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Microsoft’s new Windows 10X emulator lets anyone play around with the dual-screen OS

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Developers get to optimize and test apps for Windows 10X

Photo by Amelia Holowaty Krales / The Verge

Microsoft is releasing its first Windows 10X emulator today, designed for dual-screen devices. The operating system is a variant of Windows 10 that has been adapted for new foldable and dual-screen hardware that’s arriving in 2020 and beyond. There are also a lot of interface changes and improvements, including a big change to the Start menu with the removal of Live Tiles.

The emulator is available over at Microsoft’s Windows dev tools site, and it’s really designed primarily for developers to test their apps in Windows 10X. Anyone can install it, but you’ll need to be familiar with Visual Studio, pre-release versions of Windows, and much more to get it running. We’ll be covering all of the changes and features in a separate Windows 10X hands-on shortly.

Part of today’s emulator release is related to Microsoft implementing container technology inside Windows 10X to allow classic win32 desktop apps to run alongside Universal Windows Apps (UWP) and Progressive Web Apps (PWA). The software giant hasn’t revealed exact details about this container technology, but the company is holding a developer day today where it will dive into the technical details.

Microsoft’s Surface Neo running Windows 10X.
Photo by Amelia Holowaty Krales / The Verge

This new emulator lets anyone play around with Windows 10X and test app compatibility. This is going to be an important part of Windows 10X, thanks to the container technology. The containerization essentially means that all win32 apps run in a container, except Edge and Office that use a shim to support older APIs. Microsoft’s container is used to ensure that older apps behave correctly on dual-screen devices, including the hit on battery life and the way apps are displayed on screens.

This new approach does mean that there will be some app compatibility issues that some developers will need to work through. Microsoft is aiming for most apps to just work out of the box, but since the container is essentially a lightweight virtual machine, it doesn’t include the full OS. This introduces app compatibility issues with apps that may want to write to the shell (Dropbox) or ones that install drivers alongside the installer (VPN software).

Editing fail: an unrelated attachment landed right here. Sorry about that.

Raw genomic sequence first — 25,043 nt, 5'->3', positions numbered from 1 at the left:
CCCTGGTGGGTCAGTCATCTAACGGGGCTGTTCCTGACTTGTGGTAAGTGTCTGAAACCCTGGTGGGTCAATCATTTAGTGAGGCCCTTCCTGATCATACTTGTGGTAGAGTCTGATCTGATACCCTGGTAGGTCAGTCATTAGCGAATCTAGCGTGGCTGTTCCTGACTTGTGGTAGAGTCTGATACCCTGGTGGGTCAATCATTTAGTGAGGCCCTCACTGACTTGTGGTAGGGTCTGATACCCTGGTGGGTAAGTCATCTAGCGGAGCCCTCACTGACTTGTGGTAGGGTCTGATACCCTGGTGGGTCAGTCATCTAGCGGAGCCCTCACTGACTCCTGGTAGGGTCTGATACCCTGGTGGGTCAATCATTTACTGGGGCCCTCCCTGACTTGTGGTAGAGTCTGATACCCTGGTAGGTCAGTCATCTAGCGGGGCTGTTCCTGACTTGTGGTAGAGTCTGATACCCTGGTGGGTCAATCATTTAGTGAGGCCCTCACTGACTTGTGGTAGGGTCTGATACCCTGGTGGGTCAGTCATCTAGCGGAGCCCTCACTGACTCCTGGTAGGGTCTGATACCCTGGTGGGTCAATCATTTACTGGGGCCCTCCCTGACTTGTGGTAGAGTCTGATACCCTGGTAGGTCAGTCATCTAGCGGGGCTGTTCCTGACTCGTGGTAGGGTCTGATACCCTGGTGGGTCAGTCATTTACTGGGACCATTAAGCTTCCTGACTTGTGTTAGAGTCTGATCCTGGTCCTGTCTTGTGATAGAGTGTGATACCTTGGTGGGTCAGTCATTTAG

Photo by Amelia Holowaty Krales / The Verge

Microsoft is releasing this emulator today so that developers can test their existing apps and get ready for Windows 10X. Developers will also be able to optimize their apps for dual-screen and foldable devices, with apps by default occupying a single screen. Microsoft is leaving it up to end users to span apps across two displays, and the company previously revealed its best practices for apps and websites on devices like the Surface Duo and Surface Neo.

It’s now up to developers to optimize their apps and ensure existing installers and apps work fine on Windows 10X. Devices like the Surface Neo and Lenovo’s foldable ThinkPad X1 Fold are arriving later this year, and Dell, HP, and Asus are also working on Windows 10X dual-screen and foldable devices. While everyone can now test out Windows 10X, we’re still expecting to hear a lot more about the OS and Microsoft’s Android work at the company’s Build developer conference in May.